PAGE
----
When a play is about race, should the playwright’s matter? I found myself asking this question after seeing Rasheeda Speaking, a wild ride and a welcome surprise from the severely hit-or-miss New Group, now enjoying its first season at the Pershing Square Signature Center. The author, Joel Drake Johnson, is a fixture of Chicago’s theater scene, with five “Jeff” nominations for playwriting. (The Joseph Jefferson Awards are Chicago’s Tony equivalent.) But he’s little-known here, and perhaps that’s just as well. It was often too easy to approach Bruce Norris’s race-baiting Clybourne Park through the knowledge that he is white. If you’re like me, though, you will have to struggle to sort out your feelings about Rasheeda Speaking without being able to take offense at Johnson’s whiteness or cover from his blackness or context from anything else that may be true about him. In any case, it’s a wallop of a play, brilliantly acted by Tonya Pinkins and Dianne Wiest, that leaves you scrambling to puzzle out its implications on your own.
Or it does once it’s over. While it’s happening — it’s just 100 intermissionless minutes long — there’s no time to do anything but hold onto the handrails. Johnson wastes not even a line establishing the uh-oh situation: Two women work in the office of a successful, self-satisfied Chicago surgeon named David Williams. Ileen, who is white, has been there for eight years; she’s a bit timid and sloppy but lovable and loyal. Jaclyn is black, and though very efficient, has in just six months managed to alienate the doctor, who is white, to the point that he wants her fired. In a secret conference as the play begins, he tells Ilene that Jaclyn (whom he keeps calling Jackie) is rude and abrupt with patients, standoffish with him. “She hates me,” he says, “She never looks me in the eye.” Fair enough, but his language quickly devolves into a series of dog-whistles: She’s “too angry.” She’s “condescending” — which, he says, is “their” way “of protecting themselves from their own lack of self-esteem and power, a power they will probably never, never have.”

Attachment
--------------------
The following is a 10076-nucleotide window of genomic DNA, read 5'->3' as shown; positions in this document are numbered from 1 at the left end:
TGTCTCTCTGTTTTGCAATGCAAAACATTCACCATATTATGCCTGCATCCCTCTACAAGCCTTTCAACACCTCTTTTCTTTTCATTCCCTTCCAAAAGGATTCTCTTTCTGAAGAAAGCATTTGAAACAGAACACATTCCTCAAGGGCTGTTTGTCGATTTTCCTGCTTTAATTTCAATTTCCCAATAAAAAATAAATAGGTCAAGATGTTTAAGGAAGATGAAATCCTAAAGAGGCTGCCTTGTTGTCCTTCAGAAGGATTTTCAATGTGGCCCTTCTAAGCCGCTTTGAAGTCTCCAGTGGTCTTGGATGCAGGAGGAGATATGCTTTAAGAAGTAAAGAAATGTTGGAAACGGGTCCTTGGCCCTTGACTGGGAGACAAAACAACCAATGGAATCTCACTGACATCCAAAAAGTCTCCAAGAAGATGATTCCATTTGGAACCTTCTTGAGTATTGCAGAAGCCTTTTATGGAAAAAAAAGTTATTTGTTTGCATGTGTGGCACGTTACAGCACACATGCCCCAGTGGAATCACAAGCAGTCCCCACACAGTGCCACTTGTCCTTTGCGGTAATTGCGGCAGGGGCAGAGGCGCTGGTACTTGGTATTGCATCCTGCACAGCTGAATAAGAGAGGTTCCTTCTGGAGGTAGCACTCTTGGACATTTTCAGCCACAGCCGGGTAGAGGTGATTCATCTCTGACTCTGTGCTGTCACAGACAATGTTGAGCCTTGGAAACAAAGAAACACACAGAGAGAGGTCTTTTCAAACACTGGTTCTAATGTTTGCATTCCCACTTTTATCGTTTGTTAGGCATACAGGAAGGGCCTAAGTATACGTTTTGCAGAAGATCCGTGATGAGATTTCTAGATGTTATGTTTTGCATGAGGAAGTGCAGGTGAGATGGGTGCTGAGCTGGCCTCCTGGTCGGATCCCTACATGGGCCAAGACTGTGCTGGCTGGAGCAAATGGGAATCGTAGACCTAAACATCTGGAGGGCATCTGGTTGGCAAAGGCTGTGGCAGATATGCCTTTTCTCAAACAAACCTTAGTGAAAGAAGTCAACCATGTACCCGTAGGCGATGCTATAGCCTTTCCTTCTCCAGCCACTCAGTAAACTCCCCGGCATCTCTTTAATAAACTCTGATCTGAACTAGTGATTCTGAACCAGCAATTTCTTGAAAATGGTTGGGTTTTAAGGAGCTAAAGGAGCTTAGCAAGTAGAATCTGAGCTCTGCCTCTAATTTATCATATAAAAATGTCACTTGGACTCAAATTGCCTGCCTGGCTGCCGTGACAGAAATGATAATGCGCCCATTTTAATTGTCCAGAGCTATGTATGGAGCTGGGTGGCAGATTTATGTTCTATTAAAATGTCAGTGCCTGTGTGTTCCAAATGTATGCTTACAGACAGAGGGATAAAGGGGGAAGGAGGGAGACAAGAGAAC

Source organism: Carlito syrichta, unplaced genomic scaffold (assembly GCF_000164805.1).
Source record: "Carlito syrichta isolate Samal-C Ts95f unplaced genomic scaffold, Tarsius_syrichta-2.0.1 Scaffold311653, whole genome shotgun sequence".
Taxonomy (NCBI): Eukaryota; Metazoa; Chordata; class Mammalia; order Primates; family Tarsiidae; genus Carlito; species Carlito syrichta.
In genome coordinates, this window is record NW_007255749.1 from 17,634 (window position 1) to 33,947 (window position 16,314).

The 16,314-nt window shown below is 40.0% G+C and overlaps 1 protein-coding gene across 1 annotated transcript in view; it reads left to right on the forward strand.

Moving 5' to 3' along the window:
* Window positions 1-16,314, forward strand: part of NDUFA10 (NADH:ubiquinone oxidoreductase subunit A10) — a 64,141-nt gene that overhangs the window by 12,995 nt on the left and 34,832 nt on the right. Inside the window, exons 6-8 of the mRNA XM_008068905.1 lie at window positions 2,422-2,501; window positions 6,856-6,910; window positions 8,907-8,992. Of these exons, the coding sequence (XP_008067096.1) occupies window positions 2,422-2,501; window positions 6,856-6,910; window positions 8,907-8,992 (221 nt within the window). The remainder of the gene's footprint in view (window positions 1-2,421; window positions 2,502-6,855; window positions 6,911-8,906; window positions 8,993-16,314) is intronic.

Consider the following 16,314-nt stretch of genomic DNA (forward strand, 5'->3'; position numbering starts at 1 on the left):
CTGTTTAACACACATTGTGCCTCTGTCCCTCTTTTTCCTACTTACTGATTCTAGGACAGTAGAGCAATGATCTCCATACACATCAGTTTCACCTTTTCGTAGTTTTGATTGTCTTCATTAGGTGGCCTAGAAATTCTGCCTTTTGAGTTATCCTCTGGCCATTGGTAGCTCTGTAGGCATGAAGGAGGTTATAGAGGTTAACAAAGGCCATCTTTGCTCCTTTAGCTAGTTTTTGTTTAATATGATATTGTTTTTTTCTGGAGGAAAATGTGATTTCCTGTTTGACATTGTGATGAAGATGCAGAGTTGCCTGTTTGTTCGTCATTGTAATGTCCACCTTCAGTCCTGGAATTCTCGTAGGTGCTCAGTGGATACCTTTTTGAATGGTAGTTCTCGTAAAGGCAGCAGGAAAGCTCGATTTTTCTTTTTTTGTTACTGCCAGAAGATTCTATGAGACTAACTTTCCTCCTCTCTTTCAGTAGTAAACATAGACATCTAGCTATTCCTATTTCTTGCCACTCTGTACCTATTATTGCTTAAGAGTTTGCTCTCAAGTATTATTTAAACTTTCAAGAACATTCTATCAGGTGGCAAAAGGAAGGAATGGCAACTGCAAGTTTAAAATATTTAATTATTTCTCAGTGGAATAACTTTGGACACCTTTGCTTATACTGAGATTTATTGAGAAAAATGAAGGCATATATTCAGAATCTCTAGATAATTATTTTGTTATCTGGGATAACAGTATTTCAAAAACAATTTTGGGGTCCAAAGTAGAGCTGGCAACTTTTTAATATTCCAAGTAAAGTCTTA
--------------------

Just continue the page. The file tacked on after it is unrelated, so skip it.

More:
So we are primed for a drama about racism as the doctor tells Ileen to collect the evidence that Human Resources will need to justify getting rid of Jaclyn. The plot’s gears do not move as you expect them to, though: When Jaclyn shows up, complaining of mysterious toxins and generally acting sour, the doctor’s dislike of her, if not his reasoning, starts to seem reasonable. Jaclyn is rude and abrupt. She treats a patient, old Mrs. Saunders, with hauteur bordering on sadism. And when Ilene, the “nice” one, tries to steer her toward behavior that might save her job, she reflexively steers the other way. She is, plainly, angry, a feeling she indirectly acknowledges in the form of a parable about the young white professional men on her bus each morning. These men call “stern, frozen-face” middle-aged black women like her “Rasheedas” — and if that’s what they want, that’s what she’s going to be.